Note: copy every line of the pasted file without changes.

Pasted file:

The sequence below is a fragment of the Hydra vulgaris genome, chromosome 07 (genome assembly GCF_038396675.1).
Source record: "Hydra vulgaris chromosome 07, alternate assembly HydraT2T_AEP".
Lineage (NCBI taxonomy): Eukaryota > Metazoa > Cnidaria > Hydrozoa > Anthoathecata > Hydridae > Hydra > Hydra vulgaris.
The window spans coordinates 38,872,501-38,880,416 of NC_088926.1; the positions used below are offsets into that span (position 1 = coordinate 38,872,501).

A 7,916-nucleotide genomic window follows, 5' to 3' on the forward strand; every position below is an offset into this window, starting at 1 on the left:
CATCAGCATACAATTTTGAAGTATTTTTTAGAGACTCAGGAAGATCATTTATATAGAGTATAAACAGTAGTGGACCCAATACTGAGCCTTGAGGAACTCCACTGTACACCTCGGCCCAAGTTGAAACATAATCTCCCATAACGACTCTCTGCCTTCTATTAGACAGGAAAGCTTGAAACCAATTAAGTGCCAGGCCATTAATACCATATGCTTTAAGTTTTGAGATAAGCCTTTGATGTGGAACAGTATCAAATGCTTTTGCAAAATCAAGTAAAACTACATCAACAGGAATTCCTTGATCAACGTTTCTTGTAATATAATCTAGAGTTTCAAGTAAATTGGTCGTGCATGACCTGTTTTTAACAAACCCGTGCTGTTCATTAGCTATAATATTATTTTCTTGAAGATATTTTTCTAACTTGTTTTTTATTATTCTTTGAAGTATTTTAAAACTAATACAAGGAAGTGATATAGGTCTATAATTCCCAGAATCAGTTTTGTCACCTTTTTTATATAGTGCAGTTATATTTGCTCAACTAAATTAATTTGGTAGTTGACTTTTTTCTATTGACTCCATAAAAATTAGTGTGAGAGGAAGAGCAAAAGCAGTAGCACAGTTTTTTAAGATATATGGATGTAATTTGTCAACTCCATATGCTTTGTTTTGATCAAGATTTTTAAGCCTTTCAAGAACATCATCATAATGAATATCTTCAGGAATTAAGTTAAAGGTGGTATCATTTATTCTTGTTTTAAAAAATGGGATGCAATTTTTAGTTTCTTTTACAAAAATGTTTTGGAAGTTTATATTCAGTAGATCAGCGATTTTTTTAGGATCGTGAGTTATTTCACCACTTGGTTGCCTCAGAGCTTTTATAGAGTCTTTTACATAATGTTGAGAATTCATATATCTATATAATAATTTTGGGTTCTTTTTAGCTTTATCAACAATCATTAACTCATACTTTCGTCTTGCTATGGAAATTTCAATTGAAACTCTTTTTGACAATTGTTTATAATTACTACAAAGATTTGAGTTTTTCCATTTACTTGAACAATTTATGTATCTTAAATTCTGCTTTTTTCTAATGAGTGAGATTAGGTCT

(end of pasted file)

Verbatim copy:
The sequence below is a fragment of the Hydra vulgaris genome, chromosome 07 (genome assembly GCF_038396675.1).
Source record: "Hydra vulgaris chromosome 07, alternate assembly HydraT2T_AEP".
Lineage (NCBI taxonomy): Eukaryota > Metazoa > Cnidaria > Hydrozoa > Anthoathecata > Hydridae > Hydra > Hydra vulgaris.
The window spans coordinates 38,872,501-38,880,416 of NC_088926.1; the positions used below are offsets into that span (position 1 = coordinate 38,872,501).

A 7,916-nucleotide genomic window follows, 5' to 3' on the forward strand; every position below is an offset into this window, starting at 1 on the left:
CATCAGCATACAATTTTGAAGTATTTTTTAGAGACTCAGGAAGATCATTTATATAGAGTATAAACAGTAGTGGACCCAATACTGAGCCTTGAGGAACTCCACTGTACACCTCGGCCCAAGTTGAAACATAATCTCCCATAACGACTCTCTGCCTTCTATTAGACAGGAAAGCTTGAAACCAATTAAGTGCCAGGCCATTAATACCATATGCTTTAAGTTTTGAGATAAGCCTTTGATGTGGAACAGTATCAAATGCTTTTGCAAAATCAAGTAAAACTACATCAACAGGAATTCCTTGATCAACGTTTCTTGTAATATAATCTAGAGTTTCAAGTAAATTGGTCGTGCATGACCTGTTTTTAACAAACCCGTGCTGTTCATTAGCTATAATATTATTTTCTTGAAGATATTTTTCTAACTTGTTTTTTATTATTCTTTGAAGTATTTTAAAACTAATACAAGGAAGTGATATAGGTCTATAATTCCCAGAATCAGTTTTGTCACCTTTTTTATATAGTGCAGTTATATTTGCTCAACTAAATTAATTTGGTAGTTGACTTTTTTCTATTGACTCCATAAAAATTAGTGTGAGAGGAAGAGCAAAAGCAGTAGCACAGTTTTTTAAGATATATGGATGTAATTTGTCAACTCCATATGCTTTGTTTTGATCAAGATTTTTAAGCCTTTCAAGAACATCATCATAATGAATATCTTCAGGAATTAAGTTAAAGGTGGTATCATTTATTCTTGTTTTAAAAAATGGGATGCAATTTTTAGTTTCTTTTACAAAAATGTTTTGGAAGTTTATATTCAGTAGATCAGCGATTTTTTTAGGATCGTGAGTTATTTCACCACTTGGTTGCCTCAGAGCTTTTATAGAGTCTTTTACATAATGTTGAGAATTCATATATCTATATAATAATTTTGGGTTCTTTTTAGCTTTATCAACAATCATTAACTCATACTTTCGTCTTGCTATGGAAATTTCAATTGAAACTCTTTTTGACAATTGTTTATAATTACTACAAAGATTTGAGTTTTTCCATTTACTTGAACAATTTATGTATCTTAAATTCTGCTTTTTTCTAATGAGTGAGATTAGGTCT